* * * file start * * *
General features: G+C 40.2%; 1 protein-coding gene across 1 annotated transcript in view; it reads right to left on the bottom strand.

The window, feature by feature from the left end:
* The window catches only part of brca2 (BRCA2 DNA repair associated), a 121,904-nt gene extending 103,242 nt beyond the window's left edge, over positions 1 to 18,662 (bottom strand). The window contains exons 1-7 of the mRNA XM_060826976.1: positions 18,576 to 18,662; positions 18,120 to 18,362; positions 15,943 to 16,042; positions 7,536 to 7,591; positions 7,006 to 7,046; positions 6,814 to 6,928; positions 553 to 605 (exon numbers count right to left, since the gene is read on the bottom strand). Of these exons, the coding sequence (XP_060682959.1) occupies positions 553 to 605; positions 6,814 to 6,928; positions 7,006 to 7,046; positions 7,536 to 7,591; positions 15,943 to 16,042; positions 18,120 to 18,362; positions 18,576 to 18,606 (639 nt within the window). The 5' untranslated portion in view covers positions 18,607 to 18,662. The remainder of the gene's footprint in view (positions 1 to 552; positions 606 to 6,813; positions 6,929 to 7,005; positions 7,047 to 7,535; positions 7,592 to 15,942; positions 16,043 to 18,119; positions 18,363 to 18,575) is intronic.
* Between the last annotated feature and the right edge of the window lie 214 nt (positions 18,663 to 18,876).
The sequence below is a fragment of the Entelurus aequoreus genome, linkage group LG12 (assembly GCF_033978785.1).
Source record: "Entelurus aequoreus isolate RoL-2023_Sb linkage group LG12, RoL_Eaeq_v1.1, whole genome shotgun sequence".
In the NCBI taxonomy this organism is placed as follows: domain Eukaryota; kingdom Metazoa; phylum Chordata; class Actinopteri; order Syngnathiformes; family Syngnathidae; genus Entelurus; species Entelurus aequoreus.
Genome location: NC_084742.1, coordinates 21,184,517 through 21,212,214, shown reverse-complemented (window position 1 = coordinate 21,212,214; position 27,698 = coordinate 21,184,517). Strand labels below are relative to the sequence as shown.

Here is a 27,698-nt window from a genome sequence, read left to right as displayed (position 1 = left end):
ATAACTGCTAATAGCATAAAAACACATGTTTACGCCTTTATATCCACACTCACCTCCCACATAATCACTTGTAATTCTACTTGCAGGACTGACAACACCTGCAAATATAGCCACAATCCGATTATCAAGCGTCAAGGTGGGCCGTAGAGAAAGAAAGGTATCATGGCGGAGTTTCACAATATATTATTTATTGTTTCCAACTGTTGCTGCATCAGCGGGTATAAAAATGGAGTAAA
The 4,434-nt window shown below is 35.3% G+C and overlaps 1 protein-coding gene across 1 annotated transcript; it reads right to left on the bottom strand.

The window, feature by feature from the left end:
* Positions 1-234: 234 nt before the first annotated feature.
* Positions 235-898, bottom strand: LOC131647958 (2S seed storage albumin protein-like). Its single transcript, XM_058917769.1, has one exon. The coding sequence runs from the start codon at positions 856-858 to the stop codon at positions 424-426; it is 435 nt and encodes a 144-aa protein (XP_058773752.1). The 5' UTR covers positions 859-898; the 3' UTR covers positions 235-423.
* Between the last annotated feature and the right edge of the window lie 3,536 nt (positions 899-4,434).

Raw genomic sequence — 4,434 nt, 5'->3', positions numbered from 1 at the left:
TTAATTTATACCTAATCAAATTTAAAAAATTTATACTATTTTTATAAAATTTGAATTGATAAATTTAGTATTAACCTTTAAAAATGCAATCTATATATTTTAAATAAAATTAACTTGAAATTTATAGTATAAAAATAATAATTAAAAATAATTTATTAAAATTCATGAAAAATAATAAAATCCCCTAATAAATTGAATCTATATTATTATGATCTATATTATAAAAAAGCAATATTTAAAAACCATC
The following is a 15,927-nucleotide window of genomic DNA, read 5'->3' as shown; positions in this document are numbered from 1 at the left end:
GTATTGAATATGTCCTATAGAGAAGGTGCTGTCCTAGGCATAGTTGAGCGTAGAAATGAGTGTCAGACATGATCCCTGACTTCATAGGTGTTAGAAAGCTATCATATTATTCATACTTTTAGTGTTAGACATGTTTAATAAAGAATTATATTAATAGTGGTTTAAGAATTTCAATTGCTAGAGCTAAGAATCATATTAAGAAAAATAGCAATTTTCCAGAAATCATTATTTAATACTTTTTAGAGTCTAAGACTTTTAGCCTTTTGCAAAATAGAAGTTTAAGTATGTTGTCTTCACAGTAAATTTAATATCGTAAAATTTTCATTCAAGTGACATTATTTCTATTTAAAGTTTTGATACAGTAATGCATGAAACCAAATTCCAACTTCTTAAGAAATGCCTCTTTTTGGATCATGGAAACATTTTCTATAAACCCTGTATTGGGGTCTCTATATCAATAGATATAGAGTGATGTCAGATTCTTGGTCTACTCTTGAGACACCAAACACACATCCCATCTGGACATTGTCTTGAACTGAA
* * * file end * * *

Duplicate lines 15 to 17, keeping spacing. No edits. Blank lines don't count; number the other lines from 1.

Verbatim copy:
* Between the last annotated feature and the right edge of the window lie 3,536 nt (positions 899-4,434).

Raw genomic sequence — 4,434 nt, 5'->3', positions numbered from 1 at the left:
TTAATTTATACCTAATCAAATTTAAAAAATTTATACTATTTTTATAAAATTTGAATTGATAAATTTAGTATTAACCTTTAAAAATGCAATCTATATATTTTAAATAAAATTAACTTGAAATTTATAGTATAAAAATAATAATTAAAAATAATTTATTAAAATTCATGAAAAATAATAAAATCCCCTAATAAATTGAATCTATATTATTATGATCTATATTATAAAAAAGCAATATTTAAAAACCATC